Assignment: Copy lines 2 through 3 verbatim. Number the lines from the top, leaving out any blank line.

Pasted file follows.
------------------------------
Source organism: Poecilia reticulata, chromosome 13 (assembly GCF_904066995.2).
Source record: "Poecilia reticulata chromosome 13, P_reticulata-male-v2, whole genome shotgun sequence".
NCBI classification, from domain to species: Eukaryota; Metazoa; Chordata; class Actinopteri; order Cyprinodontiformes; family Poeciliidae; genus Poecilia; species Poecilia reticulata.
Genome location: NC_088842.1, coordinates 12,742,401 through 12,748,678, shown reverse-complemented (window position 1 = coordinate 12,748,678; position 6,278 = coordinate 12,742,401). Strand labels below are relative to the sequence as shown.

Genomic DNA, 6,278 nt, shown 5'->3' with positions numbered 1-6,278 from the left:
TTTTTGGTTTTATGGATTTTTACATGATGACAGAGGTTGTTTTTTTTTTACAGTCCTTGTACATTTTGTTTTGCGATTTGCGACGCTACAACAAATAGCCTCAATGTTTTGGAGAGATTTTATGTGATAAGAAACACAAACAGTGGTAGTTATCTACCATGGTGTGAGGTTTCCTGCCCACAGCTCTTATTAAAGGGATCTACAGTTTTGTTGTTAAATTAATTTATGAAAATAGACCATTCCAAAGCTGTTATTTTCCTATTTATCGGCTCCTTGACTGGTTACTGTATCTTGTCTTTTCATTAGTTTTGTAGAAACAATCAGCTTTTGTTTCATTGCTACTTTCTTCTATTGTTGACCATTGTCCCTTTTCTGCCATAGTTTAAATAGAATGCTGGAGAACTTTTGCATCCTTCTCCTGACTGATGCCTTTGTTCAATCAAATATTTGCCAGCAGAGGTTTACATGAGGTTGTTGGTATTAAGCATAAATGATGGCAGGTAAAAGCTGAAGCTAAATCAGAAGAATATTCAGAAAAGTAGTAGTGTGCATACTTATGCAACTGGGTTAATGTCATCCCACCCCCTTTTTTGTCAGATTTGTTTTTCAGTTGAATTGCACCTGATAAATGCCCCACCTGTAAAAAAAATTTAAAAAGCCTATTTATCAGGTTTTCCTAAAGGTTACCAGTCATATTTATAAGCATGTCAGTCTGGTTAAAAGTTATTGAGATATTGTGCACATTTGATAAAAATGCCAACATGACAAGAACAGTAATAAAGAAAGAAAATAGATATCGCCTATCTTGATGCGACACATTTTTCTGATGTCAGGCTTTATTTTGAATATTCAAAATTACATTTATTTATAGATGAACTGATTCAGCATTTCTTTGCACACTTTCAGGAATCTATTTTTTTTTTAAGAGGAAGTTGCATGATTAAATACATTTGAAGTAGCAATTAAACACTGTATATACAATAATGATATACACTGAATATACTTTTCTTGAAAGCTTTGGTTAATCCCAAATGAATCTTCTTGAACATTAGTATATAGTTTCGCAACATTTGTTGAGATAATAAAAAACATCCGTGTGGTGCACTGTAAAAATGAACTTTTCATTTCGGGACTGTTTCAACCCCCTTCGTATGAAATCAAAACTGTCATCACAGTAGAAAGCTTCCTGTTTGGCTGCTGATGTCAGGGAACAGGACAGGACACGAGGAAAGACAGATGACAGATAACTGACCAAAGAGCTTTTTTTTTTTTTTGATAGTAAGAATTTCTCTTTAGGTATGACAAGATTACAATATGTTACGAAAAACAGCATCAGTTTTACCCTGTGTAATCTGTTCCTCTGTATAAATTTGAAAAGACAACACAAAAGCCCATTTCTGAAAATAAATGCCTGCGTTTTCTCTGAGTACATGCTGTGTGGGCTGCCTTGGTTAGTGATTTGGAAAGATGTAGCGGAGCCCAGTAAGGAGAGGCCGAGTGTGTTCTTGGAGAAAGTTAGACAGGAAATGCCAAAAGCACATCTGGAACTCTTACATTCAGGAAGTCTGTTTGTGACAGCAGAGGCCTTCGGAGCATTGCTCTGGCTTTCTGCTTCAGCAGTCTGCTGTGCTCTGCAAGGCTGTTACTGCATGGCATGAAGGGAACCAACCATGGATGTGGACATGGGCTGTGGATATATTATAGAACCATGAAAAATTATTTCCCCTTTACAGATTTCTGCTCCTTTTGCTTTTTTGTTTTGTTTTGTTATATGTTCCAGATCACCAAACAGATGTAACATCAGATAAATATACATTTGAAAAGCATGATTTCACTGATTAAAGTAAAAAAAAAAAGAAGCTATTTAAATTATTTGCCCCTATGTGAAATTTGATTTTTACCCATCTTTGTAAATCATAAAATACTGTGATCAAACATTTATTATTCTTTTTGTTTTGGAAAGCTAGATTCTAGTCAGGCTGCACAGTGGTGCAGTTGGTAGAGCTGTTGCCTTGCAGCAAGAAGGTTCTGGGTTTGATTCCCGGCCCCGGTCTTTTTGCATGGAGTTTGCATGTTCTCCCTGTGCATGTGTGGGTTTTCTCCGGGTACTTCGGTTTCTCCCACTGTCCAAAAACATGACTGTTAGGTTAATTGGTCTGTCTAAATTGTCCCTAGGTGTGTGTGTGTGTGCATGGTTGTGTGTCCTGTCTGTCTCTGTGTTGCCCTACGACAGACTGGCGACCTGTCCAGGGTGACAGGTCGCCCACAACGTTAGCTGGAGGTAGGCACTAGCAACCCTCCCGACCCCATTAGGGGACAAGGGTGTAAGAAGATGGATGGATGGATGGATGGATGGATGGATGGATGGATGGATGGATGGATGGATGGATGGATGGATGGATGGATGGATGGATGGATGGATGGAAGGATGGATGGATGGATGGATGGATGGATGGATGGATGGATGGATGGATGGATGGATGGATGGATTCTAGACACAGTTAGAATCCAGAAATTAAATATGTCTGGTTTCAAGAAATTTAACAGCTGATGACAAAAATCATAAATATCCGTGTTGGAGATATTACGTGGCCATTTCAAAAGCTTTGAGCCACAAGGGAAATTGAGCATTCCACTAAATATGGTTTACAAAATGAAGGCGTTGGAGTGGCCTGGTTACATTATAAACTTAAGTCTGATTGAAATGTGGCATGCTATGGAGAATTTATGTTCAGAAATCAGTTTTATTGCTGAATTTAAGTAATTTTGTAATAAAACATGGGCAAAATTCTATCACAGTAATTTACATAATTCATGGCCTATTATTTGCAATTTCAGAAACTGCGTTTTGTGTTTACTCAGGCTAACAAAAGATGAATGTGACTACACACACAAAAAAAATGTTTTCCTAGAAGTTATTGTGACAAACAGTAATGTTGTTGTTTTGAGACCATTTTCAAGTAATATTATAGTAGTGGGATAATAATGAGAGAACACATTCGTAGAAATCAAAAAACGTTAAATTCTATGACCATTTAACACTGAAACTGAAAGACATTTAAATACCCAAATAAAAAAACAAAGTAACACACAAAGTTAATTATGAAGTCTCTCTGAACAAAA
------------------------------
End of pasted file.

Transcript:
Source record: "Poecilia reticulata chromosome 13, P_reticulata-male-v2, whole genome shotgun sequence".
NCBI classification, from domain to species: Eukaryota; Metazoa; Chordata; class Actinopteri; order Cyprinodontiformes; family Poeciliidae; genus Poecilia; species Poecilia reticulata.